How to Cut Rafters for an Octagon Gazebo

Traditional gazebo roof frames consist of a complex combination of common and hip rafters.
Octagonal gazebos usually have octagonal cupolas, domes or posts at their centers.Octagonal gazebos usually have octagonal cupolas, domes or posts at their centers.
Do-it-yourself builders can avoid measuring complex angles and making intricate cuts by using gazebo rafter brackets and joist connectors. Rafters installed with these brackets require only two plumb cuts; one at a rafter's ridge connection and one at the end of the rafter's overhang. Basic geometry helps you calculate rafter length and a large carpenter's square with square stops allows you to lay out plumb cuts.

Step 1

Measure the distance between the outer surface of parallel sides of the octagonal gazebo's frame. This measurement is the gazebo roof's span. Divide the span by two and subtract half the width of the rafter bracket's center support. The result is the gazebo roof's run. Decide the distance from the top of the gazebo's wall frame to the top of the bracket. This dimension is the roof's rise. Rise is proportionate to slope; a higher rise equals a steeper roof.

Step 2

Add the square of the rise to the square of the run. The result is the square of the rafter's length. Find the square root of this number to determine the length of a rafter that runs from the bracket's outer edge to the outer edge of gazebo wall. Add the desired length of overhang to this dimension to determine the overall length of a single rafter.

Step 3

Divide the rise by 12 to determine the rise per 12 inch unit of run. For example, a roof with a rise of 36 inches and run of 144 inches has a unit rise of 3 inches per every 12 inches of run. Builders often refer to a roof's slope by its unit rise per run, such as "3 in 12."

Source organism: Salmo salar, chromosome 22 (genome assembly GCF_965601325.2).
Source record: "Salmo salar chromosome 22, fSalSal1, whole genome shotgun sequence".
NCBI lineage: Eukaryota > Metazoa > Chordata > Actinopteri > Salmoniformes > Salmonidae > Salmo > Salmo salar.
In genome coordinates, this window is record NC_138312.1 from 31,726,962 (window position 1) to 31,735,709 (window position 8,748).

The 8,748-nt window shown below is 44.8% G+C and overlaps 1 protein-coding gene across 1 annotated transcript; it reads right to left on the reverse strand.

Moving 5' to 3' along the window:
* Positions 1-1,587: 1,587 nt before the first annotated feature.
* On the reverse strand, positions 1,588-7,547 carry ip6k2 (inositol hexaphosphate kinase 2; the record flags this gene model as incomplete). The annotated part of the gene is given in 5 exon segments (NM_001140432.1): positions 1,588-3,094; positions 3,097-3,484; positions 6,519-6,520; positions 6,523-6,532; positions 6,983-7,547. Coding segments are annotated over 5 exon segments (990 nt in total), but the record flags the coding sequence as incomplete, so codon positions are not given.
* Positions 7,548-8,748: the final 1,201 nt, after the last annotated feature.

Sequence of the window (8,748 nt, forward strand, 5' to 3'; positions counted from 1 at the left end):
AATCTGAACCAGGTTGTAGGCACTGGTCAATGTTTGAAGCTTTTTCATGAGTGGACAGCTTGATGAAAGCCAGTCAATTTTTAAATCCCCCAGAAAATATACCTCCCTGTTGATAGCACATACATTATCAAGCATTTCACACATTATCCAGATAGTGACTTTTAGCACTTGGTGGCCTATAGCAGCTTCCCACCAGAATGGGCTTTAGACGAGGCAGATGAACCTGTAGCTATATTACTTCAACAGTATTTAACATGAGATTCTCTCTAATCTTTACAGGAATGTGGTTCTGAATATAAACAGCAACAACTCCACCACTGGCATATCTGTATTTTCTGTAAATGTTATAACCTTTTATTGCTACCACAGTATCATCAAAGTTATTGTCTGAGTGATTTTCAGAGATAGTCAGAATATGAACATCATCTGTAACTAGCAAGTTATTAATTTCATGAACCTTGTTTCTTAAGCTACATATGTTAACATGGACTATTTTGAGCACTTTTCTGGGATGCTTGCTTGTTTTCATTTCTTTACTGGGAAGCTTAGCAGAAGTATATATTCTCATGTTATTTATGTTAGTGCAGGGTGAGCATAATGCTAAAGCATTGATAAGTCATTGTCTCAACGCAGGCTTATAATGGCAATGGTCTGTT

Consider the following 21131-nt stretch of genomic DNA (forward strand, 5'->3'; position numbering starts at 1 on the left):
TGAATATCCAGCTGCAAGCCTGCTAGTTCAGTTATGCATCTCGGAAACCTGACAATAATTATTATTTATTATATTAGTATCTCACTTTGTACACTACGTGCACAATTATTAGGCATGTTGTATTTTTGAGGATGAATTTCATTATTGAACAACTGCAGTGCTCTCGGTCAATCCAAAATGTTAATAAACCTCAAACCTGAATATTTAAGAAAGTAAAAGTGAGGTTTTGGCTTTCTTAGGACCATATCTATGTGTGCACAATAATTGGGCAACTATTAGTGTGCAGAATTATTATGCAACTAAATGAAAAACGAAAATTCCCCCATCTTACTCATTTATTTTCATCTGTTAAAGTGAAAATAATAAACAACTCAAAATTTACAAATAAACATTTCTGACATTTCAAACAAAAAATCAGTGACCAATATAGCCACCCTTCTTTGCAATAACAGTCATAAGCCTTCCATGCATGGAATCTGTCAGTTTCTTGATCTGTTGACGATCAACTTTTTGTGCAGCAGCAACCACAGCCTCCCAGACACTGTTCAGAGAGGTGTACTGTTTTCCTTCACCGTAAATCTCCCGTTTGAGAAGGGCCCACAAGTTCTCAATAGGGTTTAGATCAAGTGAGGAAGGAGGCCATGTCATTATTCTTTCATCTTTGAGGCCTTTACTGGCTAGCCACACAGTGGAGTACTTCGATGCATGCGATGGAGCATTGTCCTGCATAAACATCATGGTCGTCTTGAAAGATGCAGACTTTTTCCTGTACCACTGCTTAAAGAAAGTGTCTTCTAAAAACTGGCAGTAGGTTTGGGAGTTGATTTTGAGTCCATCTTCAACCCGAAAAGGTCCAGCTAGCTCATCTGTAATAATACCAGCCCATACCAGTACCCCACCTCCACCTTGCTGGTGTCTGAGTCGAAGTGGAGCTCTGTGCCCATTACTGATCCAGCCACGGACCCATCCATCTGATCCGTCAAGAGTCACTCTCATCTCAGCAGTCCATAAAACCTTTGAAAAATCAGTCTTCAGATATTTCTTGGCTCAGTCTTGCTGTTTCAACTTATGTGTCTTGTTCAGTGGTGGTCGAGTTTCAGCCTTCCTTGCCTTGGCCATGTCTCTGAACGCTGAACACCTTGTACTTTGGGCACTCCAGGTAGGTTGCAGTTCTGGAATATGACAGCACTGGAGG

Step 4

Attach a square stop to the square's tongue at the dimension that corresponds to the unit rise. The tongue is the thin, short side of the square. Attach a square stop to the square's blade at the 12 inches mark. The blade is the wide, long side of the square. Lay the tongue and blade over a piece of rafter lumber with the tongue near one end of the board.

Step 5

Butt the square stops against the board's edge. Draw a pencil along the outside edge of the tongue to draw an angled line across the board's face. This line represents the top plumb cut, which sits flush against the outside of the gazebo rafter bracket's center. The side of this line closest to the end of the board is the top of the plumb cut.

Step 6

Stretch the tape measure along the board from the top of the plumb cut to the dimension that represents the length of the rafter plus overhang. Mark the dimension on the board with a pencil. Flip the square and position the tongue facing away from the top plumb cut. Butt the square stops against the board's edge; you butted the stops against the opposite edge to lay out the top plumb cut.

Step 7

Align the tongue's stop with the overhang mark. Draw a pencil along the outside edge of the tongue to create a cut line for the bottom plumb cut. Cut along both cut lines with a circular saw. Use the cut rafter as a template for remaining rafters.

Things You Will Need

  • Tape measure
  • Carpenter's square
  • Square stops
  • Rafter lumber
  • Pencil
  • Circular saw

Tip

  • Temporarily support the gazebo rafter bracket with a post and install gazebo joist brackets before lifting the rafters. With the rafter and joist brackets in place, you can simply set the rafters in the brackets' saddles and fasten them with joist hanger nails.

Warning

  • Gazebo joist hanger brackets do not require seat or "bird's mouth" cuts. If you create these cuts, your rafters will fail to align with the brackets.

About the Author

Based in Hawaii, Shane Grey began writing professionally in 2004. He draws on his construction experience to write instructional home and garden articles. In addition to freelance work, Grey has held a position as an in-house copywriter for an online retailer. He holds a Bachelor of Arts in theater arts from Humboldt State University.